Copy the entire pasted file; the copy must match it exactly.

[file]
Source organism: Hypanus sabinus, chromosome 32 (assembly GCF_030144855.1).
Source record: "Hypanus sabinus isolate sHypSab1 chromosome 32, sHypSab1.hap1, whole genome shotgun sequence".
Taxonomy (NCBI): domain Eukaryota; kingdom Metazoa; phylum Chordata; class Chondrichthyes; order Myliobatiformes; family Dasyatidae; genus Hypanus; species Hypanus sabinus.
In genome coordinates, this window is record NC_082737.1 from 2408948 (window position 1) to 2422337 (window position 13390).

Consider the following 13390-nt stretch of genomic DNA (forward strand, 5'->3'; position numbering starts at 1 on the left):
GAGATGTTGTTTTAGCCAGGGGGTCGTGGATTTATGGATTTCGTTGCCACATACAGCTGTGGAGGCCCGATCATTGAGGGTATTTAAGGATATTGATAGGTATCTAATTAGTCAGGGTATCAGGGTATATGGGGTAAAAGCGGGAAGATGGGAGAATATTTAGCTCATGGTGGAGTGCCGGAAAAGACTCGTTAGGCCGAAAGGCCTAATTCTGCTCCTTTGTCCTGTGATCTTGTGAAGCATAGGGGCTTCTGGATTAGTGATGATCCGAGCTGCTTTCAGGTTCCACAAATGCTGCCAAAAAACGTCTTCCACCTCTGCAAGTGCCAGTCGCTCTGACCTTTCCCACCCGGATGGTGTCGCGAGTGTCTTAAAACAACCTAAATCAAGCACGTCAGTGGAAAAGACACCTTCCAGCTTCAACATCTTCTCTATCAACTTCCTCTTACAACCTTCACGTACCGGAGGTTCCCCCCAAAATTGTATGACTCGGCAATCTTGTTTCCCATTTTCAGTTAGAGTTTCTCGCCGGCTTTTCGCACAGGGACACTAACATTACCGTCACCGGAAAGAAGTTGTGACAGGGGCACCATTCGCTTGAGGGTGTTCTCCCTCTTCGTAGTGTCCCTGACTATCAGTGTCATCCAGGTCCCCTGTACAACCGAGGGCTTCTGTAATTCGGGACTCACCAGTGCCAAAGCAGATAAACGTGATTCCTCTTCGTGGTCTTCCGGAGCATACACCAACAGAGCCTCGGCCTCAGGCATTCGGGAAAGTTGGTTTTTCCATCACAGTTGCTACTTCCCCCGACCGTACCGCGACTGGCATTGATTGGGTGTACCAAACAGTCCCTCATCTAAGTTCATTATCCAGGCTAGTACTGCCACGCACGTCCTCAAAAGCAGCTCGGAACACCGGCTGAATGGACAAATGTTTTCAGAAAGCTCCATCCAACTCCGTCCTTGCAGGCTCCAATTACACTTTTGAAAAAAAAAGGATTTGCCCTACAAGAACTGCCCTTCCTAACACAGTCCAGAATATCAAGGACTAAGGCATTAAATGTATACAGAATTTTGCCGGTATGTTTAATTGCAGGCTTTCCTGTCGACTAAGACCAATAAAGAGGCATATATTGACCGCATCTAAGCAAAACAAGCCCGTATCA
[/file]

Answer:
Source organism: Hypanus sabinus, chromosome 32 (assembly GCF_030144855.1).
Source record: "Hypanus sabinus isolate sHypSab1 chromosome 32, sHypSab1.hap1, whole genome shotgun sequence".
Taxonomy (NCBI): domain Eukaryota; kingdom Metazoa; phylum Chordata; class Chondrichthyes; order Myliobatiformes; family Dasyatidae; genus Hypanus; species Hypanus sabinus.
In genome coordinates, this window is record NC_082737.1 from 2408948 (window position 1) to 2422337 (window position 13390).

Consider the following 13390-nt stretch of genomic DNA (forward strand, 5'->3'; position numbering starts at 1 on the left):
GAGATGTTGTTTTAGCCAGGGGGTCGTGGATTTATGGATTTCGTTGCCACATACAGCTGTGGAGGCCCGATCATTGAGGGTATTTAAGGATATTGATAGGTATCTAATTAGTCAGGGTATCAGGGTATATGGGGTAAAAGCGGGAAGATGGGAGAATATTTAGCTCATGGTGGAGTGCCGGAAAAGACTCGTTAGGCCGAAAGGCCTAATTCTGCTCCTTTGTCCTGTGATCTTGTGAAGCATAGGGGCTTCTGGATTAGTGATGATCCGAGCTGCTTTCAGGTTCCACAAATGCTGCCAAAAAACGTCTTCCACCTCTGCAAGTGCCAGTCGCTCTGACCTTTCCCACCCGGATGGTGTCGCGAGTGTCTTAAAACAACCTAAATCAAGCACGTCAGTGGAAAAGACACCTTCCAGCTTCAACATCTTCTCTATCAACTTCCTCTTACAACCTTCACGTACCGGAGGTTCCCCCCAAAATTGTATGACTCGGCAATCTTGTTTCCCATTTTCAGTTAGAGTTTCTCGCCGGCTTTTCGCACAGGGACACTAACATTACCGTCACCGGAAAGAAGTTGTGACAGGGGCACCATTCGCTTGAGGGTGTTCTCCCTCTTCGTAGTGTCCCTGACTATCAGTGTCATCCAGGTCCCCTGTACAACCGAGGGCTTCTGTAATTCGGGACTCACCAGTGCCAAAGCAGATAAACGTGATTCCTCTTCGTGGTCTTCCGGAGCATACACCAACAGAGCCTCGGCCTCAGGCATTCGGGAAAGTTGGTTTTTCCATCACAGTTGCTACTTCCCCCGACCGTACCGCGACTGGCATTGATTGGGTGTACCAAACAGTCCCTCATCTAAGTTCATTATCCAGGCTAGTACTGCCACGCACGTCCTCAAAAGCAGCTCGGAACACCGGCTGAATGGACAAATGTTTTCAGAAAGCTCCATCCAACTCCGTCCTTGCAGGCTCCAATTACACTTTTGAAAAAAAAAGGATTTGCCCTACAAGAACTGCCCTTCCTAACACAGTCCAGAATATCAAGGACTAAGGCATTAAATGTATACAGAATTTTGCCGGTATGTTTAATTGCAGGCTTTCCTGTCGACTAAGACCAATAAAGAGGCATATATTGACCGCATCTAAGCAAAACAAGCCCGTATCA